Thursday, March 26, 2009

Turf and Landscape - Know Your Soluble Fertilizers 1

This is the first in a series on soluble fertilizer sources for use in turf or landscapes.

Ammonium Sulfate is a white crystalline material containing 20-21% N and 24% S. If produced in the pure crystalline form it is seldom marketed. The marketed product may be grayish in color due to carbon contamination during manufacture. Nitrification of ammonium sulfate produces acidity in the soil. Upon conversion to nitrate, the ammonium ion produces 5.35 pounds of acidity per pound of N applied, thus making ammonium sulfate the most acidifying N source available. This acidifying property makes ammonium sulfate the desired N source on alkaline turfgrass soils. When applied on high pH soils, particularly those containing free calcium carbonate, ammonium sulfate should always be watered in to limit volatile loss of N. Ammonium sulfate has a high burn potential with a salt index of 3.25, therefore, it should not be applied at high rates to avoid potential turfgrass burn. Due to limited solubility ammonium sulfate is not often applied in solution form. Ammonium sulfate imparts a dark green color in turfgrasses which tends to last for at least 30 days when applied at recommended rates. Turfgrass responses to ammonium sulfate tend to last for a longer period than for the other soluble N sources, and for this reason ammonium sulfate tends to be the preferred soluble N source of many turfgrass managers.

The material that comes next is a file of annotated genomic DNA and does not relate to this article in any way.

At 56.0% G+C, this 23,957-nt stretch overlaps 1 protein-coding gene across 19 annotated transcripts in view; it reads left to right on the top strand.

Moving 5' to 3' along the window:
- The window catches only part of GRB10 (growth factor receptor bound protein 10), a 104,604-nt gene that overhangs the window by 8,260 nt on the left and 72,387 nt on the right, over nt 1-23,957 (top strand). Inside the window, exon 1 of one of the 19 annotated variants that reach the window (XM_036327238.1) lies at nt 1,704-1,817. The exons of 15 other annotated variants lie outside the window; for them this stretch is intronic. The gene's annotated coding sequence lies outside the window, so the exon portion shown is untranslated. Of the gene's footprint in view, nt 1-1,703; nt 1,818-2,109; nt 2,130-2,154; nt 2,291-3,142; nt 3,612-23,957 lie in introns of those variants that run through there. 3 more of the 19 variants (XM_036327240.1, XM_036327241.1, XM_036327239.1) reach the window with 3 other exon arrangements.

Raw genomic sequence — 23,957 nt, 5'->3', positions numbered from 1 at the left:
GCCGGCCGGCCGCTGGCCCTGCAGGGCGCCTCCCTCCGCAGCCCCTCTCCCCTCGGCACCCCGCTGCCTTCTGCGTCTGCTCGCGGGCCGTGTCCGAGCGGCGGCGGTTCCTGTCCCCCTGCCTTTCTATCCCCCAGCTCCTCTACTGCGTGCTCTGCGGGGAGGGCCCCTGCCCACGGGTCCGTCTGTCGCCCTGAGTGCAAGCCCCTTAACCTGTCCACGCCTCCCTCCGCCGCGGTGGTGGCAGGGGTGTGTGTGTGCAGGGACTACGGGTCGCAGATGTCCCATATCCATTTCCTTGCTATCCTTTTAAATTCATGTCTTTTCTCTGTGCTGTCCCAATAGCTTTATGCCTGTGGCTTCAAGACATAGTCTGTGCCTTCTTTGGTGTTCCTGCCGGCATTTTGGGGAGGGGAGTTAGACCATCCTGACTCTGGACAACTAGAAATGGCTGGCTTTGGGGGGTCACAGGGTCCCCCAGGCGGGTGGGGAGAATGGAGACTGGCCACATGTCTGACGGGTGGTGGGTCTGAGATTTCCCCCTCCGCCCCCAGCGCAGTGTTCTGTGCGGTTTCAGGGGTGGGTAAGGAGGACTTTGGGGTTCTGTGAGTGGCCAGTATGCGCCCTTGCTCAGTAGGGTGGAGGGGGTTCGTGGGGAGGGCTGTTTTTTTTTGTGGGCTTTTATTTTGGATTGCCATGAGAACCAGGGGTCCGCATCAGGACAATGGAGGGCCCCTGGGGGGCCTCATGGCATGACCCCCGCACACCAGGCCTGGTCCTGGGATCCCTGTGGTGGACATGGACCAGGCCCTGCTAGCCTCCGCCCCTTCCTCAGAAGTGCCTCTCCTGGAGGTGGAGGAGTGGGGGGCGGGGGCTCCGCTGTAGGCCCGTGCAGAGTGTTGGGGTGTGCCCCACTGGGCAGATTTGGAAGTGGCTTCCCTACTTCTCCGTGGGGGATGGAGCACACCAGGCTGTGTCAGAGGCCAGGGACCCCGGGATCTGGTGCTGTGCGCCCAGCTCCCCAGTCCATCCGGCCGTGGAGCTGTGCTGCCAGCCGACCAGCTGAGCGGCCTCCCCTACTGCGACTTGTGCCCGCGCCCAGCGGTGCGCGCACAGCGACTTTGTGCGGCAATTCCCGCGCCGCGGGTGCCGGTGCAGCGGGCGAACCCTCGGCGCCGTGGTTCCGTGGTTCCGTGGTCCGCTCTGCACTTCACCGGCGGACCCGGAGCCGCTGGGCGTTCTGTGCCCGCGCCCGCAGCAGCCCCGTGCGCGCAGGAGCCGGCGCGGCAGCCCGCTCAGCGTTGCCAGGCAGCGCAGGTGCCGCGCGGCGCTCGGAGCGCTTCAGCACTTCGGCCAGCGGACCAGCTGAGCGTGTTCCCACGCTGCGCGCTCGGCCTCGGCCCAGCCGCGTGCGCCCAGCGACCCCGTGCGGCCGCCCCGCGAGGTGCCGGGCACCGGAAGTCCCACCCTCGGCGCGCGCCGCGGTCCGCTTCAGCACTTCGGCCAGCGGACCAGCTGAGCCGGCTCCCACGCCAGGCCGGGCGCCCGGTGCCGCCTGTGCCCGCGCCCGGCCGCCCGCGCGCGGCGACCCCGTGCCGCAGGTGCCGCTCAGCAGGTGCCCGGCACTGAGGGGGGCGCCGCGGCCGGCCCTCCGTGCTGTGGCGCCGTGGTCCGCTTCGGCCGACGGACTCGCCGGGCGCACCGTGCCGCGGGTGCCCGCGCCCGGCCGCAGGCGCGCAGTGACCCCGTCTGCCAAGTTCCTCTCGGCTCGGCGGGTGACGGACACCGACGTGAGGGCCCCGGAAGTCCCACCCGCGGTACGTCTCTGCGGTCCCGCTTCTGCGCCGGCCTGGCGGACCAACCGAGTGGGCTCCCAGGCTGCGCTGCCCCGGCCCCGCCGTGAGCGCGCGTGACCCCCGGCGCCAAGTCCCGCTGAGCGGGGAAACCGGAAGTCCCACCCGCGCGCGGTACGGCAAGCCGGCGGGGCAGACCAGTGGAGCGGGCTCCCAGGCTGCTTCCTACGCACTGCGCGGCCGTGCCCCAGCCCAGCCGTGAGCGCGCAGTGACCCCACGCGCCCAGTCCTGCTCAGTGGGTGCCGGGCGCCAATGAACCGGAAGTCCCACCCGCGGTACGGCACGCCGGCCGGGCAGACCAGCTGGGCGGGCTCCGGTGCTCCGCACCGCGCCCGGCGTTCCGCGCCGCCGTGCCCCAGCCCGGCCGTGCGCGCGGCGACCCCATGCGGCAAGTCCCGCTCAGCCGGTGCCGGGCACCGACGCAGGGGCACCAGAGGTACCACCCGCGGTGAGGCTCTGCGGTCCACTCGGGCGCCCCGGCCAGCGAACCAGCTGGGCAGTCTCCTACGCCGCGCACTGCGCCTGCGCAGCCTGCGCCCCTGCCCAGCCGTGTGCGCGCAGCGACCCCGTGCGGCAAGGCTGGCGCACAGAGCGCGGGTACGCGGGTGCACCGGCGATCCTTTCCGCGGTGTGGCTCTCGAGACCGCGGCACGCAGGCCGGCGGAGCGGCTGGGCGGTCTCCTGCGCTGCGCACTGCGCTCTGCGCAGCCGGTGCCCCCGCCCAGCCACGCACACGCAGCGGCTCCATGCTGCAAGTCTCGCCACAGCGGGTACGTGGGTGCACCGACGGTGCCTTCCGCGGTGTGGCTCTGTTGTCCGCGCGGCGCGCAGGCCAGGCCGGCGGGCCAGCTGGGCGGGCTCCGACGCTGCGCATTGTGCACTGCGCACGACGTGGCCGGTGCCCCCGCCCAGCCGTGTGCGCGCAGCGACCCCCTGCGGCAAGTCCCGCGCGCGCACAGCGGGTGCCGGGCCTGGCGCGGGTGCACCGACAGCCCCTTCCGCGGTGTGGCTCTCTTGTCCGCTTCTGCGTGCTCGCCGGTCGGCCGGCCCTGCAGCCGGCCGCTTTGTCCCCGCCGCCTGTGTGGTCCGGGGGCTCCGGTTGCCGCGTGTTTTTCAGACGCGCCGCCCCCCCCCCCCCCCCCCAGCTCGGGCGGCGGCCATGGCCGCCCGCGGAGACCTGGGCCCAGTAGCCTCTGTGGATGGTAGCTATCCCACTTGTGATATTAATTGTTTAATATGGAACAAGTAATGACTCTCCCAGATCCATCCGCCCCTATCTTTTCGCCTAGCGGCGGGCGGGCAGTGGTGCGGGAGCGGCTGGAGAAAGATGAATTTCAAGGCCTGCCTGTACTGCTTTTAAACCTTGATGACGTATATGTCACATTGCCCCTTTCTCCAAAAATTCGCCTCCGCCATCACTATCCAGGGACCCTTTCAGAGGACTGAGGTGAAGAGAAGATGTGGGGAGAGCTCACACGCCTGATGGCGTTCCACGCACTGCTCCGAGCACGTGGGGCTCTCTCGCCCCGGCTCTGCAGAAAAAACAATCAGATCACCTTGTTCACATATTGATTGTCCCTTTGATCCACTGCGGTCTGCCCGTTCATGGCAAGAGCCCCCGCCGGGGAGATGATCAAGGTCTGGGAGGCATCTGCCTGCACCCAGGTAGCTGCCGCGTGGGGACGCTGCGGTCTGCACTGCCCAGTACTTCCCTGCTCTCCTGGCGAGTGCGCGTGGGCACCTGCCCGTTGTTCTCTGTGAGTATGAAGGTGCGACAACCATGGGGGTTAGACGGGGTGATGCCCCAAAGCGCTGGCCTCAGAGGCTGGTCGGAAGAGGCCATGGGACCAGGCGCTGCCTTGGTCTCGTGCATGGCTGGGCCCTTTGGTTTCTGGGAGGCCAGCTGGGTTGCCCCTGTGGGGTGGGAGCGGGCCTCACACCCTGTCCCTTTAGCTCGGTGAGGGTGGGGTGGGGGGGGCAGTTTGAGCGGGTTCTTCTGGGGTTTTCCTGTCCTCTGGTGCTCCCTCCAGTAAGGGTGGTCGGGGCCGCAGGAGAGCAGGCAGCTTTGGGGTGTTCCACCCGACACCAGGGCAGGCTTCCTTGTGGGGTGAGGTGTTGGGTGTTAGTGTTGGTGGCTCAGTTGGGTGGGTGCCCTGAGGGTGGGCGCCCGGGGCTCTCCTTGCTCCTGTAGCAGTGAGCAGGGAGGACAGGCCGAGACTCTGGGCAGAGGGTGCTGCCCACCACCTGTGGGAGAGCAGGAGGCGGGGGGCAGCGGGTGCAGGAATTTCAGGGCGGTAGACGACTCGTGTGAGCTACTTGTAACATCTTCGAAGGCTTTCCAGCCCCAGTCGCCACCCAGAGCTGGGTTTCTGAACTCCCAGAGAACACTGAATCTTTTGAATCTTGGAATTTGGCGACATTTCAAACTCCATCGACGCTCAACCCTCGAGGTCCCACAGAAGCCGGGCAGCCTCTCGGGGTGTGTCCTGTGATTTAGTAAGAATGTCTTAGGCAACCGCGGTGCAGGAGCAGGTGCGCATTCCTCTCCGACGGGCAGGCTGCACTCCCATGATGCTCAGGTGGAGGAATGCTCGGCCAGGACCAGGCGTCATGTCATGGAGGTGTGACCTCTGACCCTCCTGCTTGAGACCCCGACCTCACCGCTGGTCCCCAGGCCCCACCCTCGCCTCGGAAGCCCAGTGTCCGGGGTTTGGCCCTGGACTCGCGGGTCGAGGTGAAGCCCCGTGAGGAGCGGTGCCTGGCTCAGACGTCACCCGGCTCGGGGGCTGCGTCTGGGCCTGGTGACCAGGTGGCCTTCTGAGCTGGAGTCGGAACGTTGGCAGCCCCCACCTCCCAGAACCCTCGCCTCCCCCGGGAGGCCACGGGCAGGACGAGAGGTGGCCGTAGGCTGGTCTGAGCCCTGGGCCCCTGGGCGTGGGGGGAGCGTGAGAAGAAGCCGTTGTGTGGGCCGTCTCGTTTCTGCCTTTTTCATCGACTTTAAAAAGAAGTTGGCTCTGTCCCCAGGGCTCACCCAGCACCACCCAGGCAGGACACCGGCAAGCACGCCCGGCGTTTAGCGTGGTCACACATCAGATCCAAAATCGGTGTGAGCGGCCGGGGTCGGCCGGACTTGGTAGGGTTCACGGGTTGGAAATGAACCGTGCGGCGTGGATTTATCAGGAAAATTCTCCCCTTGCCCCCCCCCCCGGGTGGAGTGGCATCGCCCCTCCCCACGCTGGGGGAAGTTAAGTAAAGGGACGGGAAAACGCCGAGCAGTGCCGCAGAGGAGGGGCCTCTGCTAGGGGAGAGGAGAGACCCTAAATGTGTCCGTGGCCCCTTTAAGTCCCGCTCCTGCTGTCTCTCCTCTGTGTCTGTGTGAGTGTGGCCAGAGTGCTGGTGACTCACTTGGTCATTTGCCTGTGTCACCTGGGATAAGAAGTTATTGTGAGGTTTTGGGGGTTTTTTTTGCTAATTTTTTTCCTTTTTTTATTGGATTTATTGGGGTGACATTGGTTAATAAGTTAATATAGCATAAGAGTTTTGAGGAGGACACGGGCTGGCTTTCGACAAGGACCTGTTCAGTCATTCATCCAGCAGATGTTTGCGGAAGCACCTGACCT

Reprinted from "Selected Fertilizers Used in Turfgrass Fertilization" by J.B. Sartain & J.K. Kruse, University of Florida Cooperative Extension.

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